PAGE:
South Fork & Henry's Fork Fishing Reports

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Henry’s Fork

Jimmy's All Seasons Angler / Henry’s Fork (Page 4)

Henry’s Fork 9-3-19

Flying ants have arrived along the upper river, so add these to the grasshopper abundance, and terrestrial insect patterns of these should accompany your visit to this part of the river. Mayflies activity is reduced to a spotty trico emergence with some speckled duns thrown in.  Caddis are still active here, but seem to be less in favor than especially ants according to resident trout (and whitefish).  As always occurs this time of year, extensive weed beds put some limits on wet fly fishing and make escape havens for large hooked trout (and whitefish).

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Henry’s Fork 8-27-19

Cooler mornings and less daylight means we are heading in the direction of the lower river to begin “perking up” with respect to offering better fishing.  Look for the small BWO activity to become important in a few weeks and streamer fishing success to begin ramping up.

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Henry’s Fork 8-24-19

 

Tom Clark.jpeg

No big change here since our last report.  Terrestrial insects “rule the roost” with respect to attracting trout just about everywhere on the river. Flying ants and trico spinners are coming closer to be available in important numbers up and down the river.  It will take a lot of cooling off and some weeks before the late season BWO hatch begins.

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Henry’s Fork 8-20-19

Significant flying ant and trico activities are just around the corner along the upper river.  For now concentrate on presenting terrestrial patterns during daytime, then switch to caddis life cycle in the evening.  Try hopper- bead head dropper combos in Box Canyon, but be aware of recreational floaters there during mid-day. The same patterns apply to the warmed up lower river: those for terrestrial insects with and without droppers during daytime, those for caddis ( and streamers) during evening hours.

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Henry’s Fork 8-13-19

Hoppers, caddis and rusty spinners; patterns imitating these provide the best chance for dry fly action up and down the river.   Responses to these will be slower on the lower river during daytime, so try them during early morning or evening if you are considering fishing that part of the river.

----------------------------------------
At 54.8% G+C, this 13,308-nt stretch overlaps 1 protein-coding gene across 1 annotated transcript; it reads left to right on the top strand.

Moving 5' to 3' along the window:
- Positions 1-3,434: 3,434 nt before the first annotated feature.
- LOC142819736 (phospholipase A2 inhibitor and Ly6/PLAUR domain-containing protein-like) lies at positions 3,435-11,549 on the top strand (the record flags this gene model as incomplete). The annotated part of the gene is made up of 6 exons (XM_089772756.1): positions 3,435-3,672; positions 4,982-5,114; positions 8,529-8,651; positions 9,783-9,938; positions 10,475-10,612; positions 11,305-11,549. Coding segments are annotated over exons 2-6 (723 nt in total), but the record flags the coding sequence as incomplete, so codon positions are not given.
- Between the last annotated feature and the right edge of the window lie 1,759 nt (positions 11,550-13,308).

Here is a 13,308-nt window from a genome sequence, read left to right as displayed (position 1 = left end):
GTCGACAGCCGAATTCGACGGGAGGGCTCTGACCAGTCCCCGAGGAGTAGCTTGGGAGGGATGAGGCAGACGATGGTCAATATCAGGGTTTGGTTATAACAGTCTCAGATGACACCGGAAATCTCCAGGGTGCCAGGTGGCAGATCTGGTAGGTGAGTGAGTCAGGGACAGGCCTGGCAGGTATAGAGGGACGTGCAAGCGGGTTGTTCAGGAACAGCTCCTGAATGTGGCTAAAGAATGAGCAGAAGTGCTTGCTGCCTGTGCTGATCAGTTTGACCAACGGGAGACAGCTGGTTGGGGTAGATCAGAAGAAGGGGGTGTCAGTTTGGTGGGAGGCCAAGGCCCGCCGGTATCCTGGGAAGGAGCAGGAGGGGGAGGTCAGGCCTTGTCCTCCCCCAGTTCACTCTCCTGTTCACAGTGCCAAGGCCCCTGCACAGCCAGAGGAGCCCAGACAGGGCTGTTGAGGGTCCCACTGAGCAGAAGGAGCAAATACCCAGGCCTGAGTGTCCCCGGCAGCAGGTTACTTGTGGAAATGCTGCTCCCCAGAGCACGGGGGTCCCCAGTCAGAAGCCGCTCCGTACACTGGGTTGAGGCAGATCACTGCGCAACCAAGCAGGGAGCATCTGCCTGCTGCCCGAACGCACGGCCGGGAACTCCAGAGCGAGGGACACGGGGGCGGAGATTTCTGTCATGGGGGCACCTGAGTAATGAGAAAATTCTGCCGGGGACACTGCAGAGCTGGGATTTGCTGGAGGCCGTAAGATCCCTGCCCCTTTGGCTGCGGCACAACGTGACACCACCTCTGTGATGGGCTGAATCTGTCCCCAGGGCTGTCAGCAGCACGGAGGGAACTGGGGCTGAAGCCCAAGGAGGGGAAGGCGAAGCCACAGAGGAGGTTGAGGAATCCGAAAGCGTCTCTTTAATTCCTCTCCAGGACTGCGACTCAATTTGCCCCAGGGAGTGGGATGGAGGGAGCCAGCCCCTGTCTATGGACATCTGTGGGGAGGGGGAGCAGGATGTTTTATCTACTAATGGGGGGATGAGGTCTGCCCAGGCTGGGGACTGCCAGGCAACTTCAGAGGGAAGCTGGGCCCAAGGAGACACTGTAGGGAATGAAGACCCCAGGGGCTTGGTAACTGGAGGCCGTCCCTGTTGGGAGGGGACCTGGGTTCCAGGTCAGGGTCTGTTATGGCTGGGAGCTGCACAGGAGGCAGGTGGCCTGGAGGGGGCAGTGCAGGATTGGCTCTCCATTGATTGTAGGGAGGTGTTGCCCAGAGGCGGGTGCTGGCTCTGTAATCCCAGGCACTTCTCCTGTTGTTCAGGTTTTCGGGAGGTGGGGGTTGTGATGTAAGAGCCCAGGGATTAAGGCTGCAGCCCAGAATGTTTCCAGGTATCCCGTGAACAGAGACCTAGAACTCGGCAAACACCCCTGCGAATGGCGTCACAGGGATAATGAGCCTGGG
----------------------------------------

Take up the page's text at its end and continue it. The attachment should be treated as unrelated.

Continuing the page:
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Henry’s Fork 8-3-19

 

Bear Gulch

At almost every location on the river rusty spinners in the AM, caddis during evenings will get you into action. Hoppers and other terrestrial insects make for action along the upper river, but mid-day hours on the lower river are a good time for a siesta.

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Henry’s Fork 7-27-19

Wading wet is comfortable in the lower river. Fishing there is fair early mornings (a few spinners) and evenings (caddis activity). The big early summer mayfly emergences are pretty much done on the upper river. Now it is time to of think terrestrial insects, PM caddis and a few speckled duns.

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Henry’s Fork 7-20-19

The lower river, especially below Ashton Dam, is comfortable enough for swimming.  For the river in the Island Park area it is soon time to break out terrestrial insect patterns.  Flows in the river in the Flat Ranch Preserve are beginning to drop, so look for fish there to begin moving to the cooler river below.  The flow there is dominated by the Big Springs outflow, so should be quite hospitable.

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Henry’s Fork 7-13-19

Lower river is definitely warming, so we suggest fishing in the early AM when spinner falls provide some action.  Presenting streamer patterns, especially during early in the day overcast conditions, can bring out some large trout.  Fishing the upper river is more consistent with continuing AM and PM spinner falls and afternoon caddis activity. Look for mayfly populations to begin diminishing from the spring-early summer peak and for bank side terrestrial insects to increase in number.  Depending on weather (mostly thundershowers and resultant winds ) some good fishing can be found in less crowded spots along the river such as the Coffeepot area, the Tubs area, and the Flat Ranch preserve.  Spinner falls, afternoon caddis, yellow sallies, diminishing PMD and golden stones and increasing terrestrial insects will provide interest from trout. From now through Labor Day expect to share the river in Box Canyon and the Big Springs-Mack’s Inn section with floating recreationists.

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